Worthing girl’s poem chosen as regional winner by Olly Murs, Lauren Child, Rio Ferdinand and Joseph Coelho
Olly Murs, Lauren Child, Rio Ferdinand and Joseph Coelho have chosen a Worthing girl’s poem as a regional winner from 25,000 entries in the Premier League Primary Stars poetry competition.
Ava Yeates, seven, from Springfield Infant School was the south east winner with her poem called Cookie Cutter, written to the given theme of diversity.
She was presented with a framed copy of her poem and a bag of books at a whole school assembly this morning.
Head teacher Becky Wycherley said: “We are very proud of her. I don’t think we have ever had a win like this in Springfield before.”
A video message from author Lauren Child was played, in which she told Ava: “Everybody noticed the lovely vocabulary used and the way you put words together in a very particular way that gave the poem personality.”
Ava worked on the poem as part of a literacy group run by teacher Alison Pernet.
Mrs Pernet said: “I was just absolutely astounded by the enthusiasm of the writing group.
“Ava chose to write an acrostic poem and used powerful language, analogies and similies. I was blown away by it.
“With Ava’s line about robots, they said they could imagine it and they were really carried away with the powerful language.
“We talked about what they like about other people and we wanted to celebrate differences while accepting we all have similarities too.
“We do all sorts of writing and we use a thesaurus to try to find more interesting words. When the children think of a word, we get together as a group and they help each other.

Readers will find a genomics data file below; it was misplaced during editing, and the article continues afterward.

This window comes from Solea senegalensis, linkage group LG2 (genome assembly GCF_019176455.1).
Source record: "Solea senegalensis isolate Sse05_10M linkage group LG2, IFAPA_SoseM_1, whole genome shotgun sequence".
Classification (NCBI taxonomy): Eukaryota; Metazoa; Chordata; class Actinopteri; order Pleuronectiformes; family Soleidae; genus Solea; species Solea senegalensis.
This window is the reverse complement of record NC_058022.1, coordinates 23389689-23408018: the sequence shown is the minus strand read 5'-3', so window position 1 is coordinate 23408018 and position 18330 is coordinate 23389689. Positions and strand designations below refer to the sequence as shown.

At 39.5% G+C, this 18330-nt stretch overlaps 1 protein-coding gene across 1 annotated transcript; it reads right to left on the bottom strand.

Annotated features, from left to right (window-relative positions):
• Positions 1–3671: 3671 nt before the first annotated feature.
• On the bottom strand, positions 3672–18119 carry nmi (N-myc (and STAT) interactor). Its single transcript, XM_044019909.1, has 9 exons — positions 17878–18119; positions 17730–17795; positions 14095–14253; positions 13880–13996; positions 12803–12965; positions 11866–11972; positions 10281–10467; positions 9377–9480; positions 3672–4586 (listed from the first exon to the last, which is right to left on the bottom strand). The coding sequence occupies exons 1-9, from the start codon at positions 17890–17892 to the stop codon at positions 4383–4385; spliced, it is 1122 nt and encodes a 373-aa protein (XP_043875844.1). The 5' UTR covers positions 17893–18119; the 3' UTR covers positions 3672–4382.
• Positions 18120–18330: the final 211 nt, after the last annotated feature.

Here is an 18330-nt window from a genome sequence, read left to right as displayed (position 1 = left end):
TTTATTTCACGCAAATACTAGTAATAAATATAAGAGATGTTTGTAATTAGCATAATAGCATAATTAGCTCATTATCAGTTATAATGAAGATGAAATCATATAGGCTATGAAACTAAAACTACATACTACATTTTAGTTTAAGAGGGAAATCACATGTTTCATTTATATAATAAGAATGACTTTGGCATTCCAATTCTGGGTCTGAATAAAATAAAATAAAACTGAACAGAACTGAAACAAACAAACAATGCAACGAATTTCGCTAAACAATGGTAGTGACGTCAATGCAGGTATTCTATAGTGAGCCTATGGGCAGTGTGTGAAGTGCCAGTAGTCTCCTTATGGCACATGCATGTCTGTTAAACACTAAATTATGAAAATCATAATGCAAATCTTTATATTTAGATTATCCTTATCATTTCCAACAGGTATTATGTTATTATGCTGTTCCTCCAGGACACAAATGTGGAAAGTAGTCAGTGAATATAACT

“People think children won’t understand but they are so responsive to new language and they are so interested in it. This us really fired up enthusiasm for poetry in the whole school.”
Ava’s parents Daniel Yeates and Rachael Saulsbury were special guests at the assembly.
Rachael said: “She has always loved poetry and reading and writing, and that is something she as always loved to do in her spare time.”
Ava’s framed poem, with the first letter of each line spelling out diversity, will be hung in the school outside the head’s office for the rest of the school year, then go home with Ava when she moves on to middle school.
Do we all look exactly the same?
If we did, what would it be like?
Very dull and everyone made from the same mixture. Cut from the same cookie cutter.
Everyone walking sadly and slowly.
Robots marching up and down with frowns on their faces.
Same clothes, same emotions, all going to the same places.
It would be a weird world of photocopied people.
Thank goodness the world isn’t like that – a gloomy, overcast planet of plainness!
Yes… there are so many wonderful differences, but we all have a heart beating inside us, and we can all be friends.